As French as Everyone Else?

As French as Everyone Else?: A Survey of French Citizens of Maghrebin, African, and Turkish Origin

SYLVAIN BROUARD
VINCENT TIBERJ
Foreword by Paul M. Sniderman
Translated by Jennifer Fredette
Copyright Date: 2011
Published by: Temple University Press
Pages: 131
https://www.jstor.org/stable/j.ctt14bt6w1
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  • Book Info
    As French as Everyone Else?
    Book Description:

    France is often depicted as the model of assimilationist or republican integration in the international literature on immigration. However, rarely have surveys drilled down to provide individual responses from a double representative sample. InAs French as Everyone Else?, Sylvain Brouard and Vincent Tiberj provide a comprehensive assessment of the state of integration in France and challenge the usual crisis of integration by systematically comparing the "new French" immigrants, as well as their children and grandchildren born in France, with a sample of the French general population.

    The authors' survey considers a wide range of topics, including religious affiliation and religiosity, political attitudes and political efficacy, value systems (including gender roles, work ethics, and anti-Semitism), patterns of integration, multiple identities and national belongings, and affirmative action. As the authors show, despite existing differences, immigrants of Maghrebin, African, and Turkish origin share a wide scope of commonality with other French citizens.

    eISBN: 978-1-4399-0297-4
    Subjects: Political Science, Sociology

Table of Contents

  1. Front Matter
    (pp. i-iv)
  2. Table of Contents
    (pp. v-vi)
  3. Foreword to the English Edition
    (pp. vii-x)
    Paul M. Sniderman

    WESTERN EUROPE faces a political crisis even deeper than its current economic crisis. The predicament goes so deep because it is double edged. Historically, the countries of Europe were countries of emigration, not immigration. So they share a common identity and ancestry—a constructed common identity and ancestry, to be sure, but shared all the same to a degree unimaginable to Americans. That is one edge of the predicament. The other edge is that the immigrants who are now coming to them differ in many salient ways: language, tradition, culture. Some of these differences—most conspicuously beliefs about the roles...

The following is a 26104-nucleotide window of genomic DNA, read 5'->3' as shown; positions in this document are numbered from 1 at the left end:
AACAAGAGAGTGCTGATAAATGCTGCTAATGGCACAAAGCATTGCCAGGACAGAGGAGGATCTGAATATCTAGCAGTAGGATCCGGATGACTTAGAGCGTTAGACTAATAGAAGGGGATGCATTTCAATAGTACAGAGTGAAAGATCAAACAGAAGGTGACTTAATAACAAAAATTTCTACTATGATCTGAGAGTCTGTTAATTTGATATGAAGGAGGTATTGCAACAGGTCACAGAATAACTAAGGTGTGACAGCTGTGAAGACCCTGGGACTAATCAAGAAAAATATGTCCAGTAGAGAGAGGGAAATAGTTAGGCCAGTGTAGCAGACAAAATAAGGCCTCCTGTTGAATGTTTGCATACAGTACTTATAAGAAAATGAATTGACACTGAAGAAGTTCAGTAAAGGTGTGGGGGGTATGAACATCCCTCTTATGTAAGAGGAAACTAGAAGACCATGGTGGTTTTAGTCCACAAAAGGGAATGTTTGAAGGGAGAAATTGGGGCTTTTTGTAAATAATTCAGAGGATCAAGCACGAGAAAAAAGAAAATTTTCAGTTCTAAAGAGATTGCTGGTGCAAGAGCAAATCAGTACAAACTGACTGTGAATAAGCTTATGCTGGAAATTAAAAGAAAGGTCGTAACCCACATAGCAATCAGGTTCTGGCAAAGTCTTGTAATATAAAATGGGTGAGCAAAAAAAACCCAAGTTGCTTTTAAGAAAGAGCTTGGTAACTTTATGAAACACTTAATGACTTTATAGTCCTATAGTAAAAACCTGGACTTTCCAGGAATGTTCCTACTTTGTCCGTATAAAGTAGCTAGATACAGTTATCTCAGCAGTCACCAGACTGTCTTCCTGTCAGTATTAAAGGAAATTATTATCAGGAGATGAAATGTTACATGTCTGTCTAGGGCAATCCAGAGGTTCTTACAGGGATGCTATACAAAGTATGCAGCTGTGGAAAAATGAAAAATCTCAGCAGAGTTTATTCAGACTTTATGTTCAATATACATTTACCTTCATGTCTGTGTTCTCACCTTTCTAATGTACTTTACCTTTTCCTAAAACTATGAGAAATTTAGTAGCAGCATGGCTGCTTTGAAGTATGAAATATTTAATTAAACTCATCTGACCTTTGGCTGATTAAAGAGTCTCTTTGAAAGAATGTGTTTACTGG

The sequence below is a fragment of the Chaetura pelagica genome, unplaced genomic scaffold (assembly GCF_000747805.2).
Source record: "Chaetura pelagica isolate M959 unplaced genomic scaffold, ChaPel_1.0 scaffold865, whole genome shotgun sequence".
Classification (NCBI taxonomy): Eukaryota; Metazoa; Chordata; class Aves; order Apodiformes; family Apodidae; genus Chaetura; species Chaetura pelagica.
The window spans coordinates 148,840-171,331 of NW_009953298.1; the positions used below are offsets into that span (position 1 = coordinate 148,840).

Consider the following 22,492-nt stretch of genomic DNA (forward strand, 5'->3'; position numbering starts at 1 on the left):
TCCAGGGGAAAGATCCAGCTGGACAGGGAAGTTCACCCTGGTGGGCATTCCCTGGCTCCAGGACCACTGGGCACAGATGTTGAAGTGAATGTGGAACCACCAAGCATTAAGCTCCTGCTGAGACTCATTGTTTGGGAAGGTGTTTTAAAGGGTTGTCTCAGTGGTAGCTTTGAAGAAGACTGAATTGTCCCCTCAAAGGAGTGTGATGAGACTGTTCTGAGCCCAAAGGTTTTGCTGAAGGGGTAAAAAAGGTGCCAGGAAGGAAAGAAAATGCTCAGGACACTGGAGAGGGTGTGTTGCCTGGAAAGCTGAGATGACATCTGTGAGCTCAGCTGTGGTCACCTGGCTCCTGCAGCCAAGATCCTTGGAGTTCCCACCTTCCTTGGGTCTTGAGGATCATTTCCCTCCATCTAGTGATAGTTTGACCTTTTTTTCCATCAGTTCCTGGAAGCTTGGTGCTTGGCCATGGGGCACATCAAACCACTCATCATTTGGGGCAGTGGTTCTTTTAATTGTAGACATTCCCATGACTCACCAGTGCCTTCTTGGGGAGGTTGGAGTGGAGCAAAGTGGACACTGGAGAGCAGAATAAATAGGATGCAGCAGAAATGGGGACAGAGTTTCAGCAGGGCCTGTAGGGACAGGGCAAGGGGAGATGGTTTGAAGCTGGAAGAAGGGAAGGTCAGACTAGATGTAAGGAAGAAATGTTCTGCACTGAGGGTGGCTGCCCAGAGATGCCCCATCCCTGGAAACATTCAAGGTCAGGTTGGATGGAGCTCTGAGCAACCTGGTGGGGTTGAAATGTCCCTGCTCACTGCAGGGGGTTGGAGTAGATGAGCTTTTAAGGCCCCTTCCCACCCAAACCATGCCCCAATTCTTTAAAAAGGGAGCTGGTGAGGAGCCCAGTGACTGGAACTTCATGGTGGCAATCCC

4. A Note on the Translation
    (pp. xi-xii)
  5. Foreword to the French Edition
    (pp. xiii-xvi)
    Pascal Perrineau

    FOR NEARLY a quarter of a century, immigration has been a powerful and persistent issue in French public debates. Th roughout questions of integration, discrimination, unemployment, insecurity, violence,laïcité,*education, andcommunautarisme,† the “image of the immigrant” remains omnipresent, continually returning to the foreground of the political agenda. We need, therefore, to carefully explore the attitudes and behavior of French men and women with an immigrant background, particularly those whose origins are African or Turkish, for it is in respect to them that the aforementioned questions are so often raised. How do these people, whether immigrants or the descendants of...

  6. Acknowledgments
    (pp. xvii-xx)
  7. INTRODUCTION: Why This Question?
    (pp. 1-8)

    FOR A CENTURY AND A HALF, France, like the United States, has been a major country for immigration. And as in the United States, France’s citizenship policies have been largely shaped by the principle ofjus soli, or birthright citizenship (Noiriel 1988). France has received wave after wave of immigrants from eastern Europe, Italy, and the Iberian peninsula. Since World War II, France has also received immigrants from Algeria, soon followed by immigrants from other countries of the Maghreb and the rest of Africa, not to mention immigrants from Southeast Asia. In 1999, the number of people in France with...

  8. CHAPTER 1 Are the New French More Religious and Less Laïque?
    (pp. 9-30)

    UNTIL NOW, the religious affiliation and practice of French people who immigrated or are the descendants of immigrants from Africa or Turkey has rarely been the object of systematic, rigorous, and in-depth study. Indeed, the few existing surveys focus on Muslims and are subject to numerous critiques as to their methodological foundations. Because, for legal reasons, there are no questions about religious belonging on the French census, it is impossible to construct a representative sample of the Muslim population using a quota method. “The bottom line of survey methodology is that one cannot represent an unknown population” (Tribalat 2004b, p....

  9. CHAPTER 2 Integration into the French Political System
    (pp. 31-48)